In addition to going to New York, it looks like Jonah and I are going to be able to go to Hawaii next week for a couple of days. The Sunday after next we’re going to see Vienna Teng in Boulder. (I just happened to get that day off by chance–I didn’t bid for it because I didn’t know about the concert until after I bid).

The downside is that I’m making a lot less money. Ahh well.

I did not get the FAA job in Anchorage I applied for. This doesn’t surprise me. What does surprise me is that I didn’t get it because I’m not a retired, disabled veteran. I can understand veteran’s preference. What I can’t understand is that as long as a qualified disabled veteran applies, no one else is even considered. Had I realized that, I’m not sure I’d have bothered apply.

‘Thank you for applying on our external vacancy announcement, AAC-NOE-09-AJW334B-113303, Airspace System Inspection Pilot, FV-2181-H. Qualified 10-point preference eligibles who have a compensable, service-connected disability of 10 percent or more were referred to the selecting official. Other 10-point preference eligibles, 5-point preference eligibles and non-preference eligibles may not be selected as long as two or more qualified preference eligibles in the highest priority group are still available and interested. I am sorry to inform you that, at this time, your application was not included in the group that was referred. Additional information on veterans’ preference in hiring can be located at http://opm.gov/veterans/html/vetguide.asp. Please feel free to contacty me if you have any questions at nancy.j.owens-curtis@faa.gov..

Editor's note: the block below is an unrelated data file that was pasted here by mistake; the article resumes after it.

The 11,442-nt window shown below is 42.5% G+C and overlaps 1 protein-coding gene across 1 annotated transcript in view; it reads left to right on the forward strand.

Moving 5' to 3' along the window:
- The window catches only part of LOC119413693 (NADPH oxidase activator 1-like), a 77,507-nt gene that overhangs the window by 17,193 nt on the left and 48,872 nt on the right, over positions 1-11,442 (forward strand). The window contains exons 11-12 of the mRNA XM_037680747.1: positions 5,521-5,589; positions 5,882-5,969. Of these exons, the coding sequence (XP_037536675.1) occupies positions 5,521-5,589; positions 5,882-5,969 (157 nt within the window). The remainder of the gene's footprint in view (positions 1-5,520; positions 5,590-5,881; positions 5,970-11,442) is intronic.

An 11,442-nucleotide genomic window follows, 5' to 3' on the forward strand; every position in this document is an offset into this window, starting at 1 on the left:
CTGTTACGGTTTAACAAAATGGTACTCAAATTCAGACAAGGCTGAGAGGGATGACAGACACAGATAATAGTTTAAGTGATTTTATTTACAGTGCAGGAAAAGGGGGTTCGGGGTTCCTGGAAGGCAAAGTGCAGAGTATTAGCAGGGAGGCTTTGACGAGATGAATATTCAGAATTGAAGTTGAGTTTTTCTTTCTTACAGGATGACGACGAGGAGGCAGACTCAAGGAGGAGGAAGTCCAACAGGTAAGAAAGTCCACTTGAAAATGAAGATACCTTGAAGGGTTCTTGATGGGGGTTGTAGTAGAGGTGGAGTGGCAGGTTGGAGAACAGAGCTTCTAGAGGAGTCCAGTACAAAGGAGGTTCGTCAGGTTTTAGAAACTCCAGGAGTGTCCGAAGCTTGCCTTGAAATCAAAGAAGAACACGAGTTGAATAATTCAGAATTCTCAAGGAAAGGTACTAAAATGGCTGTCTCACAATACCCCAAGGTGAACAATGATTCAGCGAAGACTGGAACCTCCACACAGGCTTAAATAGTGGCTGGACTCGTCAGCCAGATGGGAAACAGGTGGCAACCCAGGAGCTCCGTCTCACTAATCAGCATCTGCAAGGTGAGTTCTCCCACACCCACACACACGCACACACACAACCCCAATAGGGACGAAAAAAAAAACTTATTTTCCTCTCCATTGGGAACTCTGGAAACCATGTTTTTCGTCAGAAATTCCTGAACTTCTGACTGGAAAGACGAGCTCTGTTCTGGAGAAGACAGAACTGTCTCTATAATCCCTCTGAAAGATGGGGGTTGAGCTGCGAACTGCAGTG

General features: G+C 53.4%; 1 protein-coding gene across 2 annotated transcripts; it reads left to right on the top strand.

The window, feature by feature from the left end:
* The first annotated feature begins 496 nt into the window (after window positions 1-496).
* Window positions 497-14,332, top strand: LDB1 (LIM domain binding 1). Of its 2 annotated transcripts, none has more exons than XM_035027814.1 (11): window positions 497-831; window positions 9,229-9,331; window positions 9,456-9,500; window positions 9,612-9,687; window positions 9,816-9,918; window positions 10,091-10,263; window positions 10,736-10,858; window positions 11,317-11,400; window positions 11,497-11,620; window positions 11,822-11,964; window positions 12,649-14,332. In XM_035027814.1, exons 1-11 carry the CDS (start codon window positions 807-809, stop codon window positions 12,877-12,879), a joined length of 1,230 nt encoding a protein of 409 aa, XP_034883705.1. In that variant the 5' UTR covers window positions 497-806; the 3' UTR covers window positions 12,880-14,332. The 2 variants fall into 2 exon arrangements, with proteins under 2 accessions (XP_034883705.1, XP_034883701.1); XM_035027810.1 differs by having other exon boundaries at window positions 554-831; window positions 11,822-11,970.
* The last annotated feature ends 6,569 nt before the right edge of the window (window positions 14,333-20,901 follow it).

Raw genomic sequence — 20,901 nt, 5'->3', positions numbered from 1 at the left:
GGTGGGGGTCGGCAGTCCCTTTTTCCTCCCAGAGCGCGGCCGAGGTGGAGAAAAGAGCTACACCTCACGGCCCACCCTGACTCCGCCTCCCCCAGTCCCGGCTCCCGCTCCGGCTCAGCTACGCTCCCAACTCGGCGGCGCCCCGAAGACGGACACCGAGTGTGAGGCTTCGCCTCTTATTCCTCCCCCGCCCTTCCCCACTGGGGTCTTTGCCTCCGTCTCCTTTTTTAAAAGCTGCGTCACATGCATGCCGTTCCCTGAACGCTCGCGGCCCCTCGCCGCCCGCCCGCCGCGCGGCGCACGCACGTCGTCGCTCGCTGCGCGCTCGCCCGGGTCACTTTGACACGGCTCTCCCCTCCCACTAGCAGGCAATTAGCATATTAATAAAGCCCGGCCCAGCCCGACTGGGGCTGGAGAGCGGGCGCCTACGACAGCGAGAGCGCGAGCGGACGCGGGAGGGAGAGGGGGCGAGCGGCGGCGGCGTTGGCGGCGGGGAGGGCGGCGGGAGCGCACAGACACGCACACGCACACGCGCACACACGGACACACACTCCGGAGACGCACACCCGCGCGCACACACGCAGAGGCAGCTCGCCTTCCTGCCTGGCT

On Reserve

19 April 2009 at 11:27 am
by Berck

I finished up IOE with 21 hours (the FAA minimum required for a turbo-prop is 20 hours) on Friday. I wasn’t sure what my schedule would be like, but I knew that weekends off in the future were somewhat unlikely. Neal was free Friday evening, so I cooked elk bolognese with the remainder of the elk that Nathan gave us and we had a fine dinner. I managed to stay up pretty late considering that I’d gotten up at 4am that morning and flown in from Casper, WY.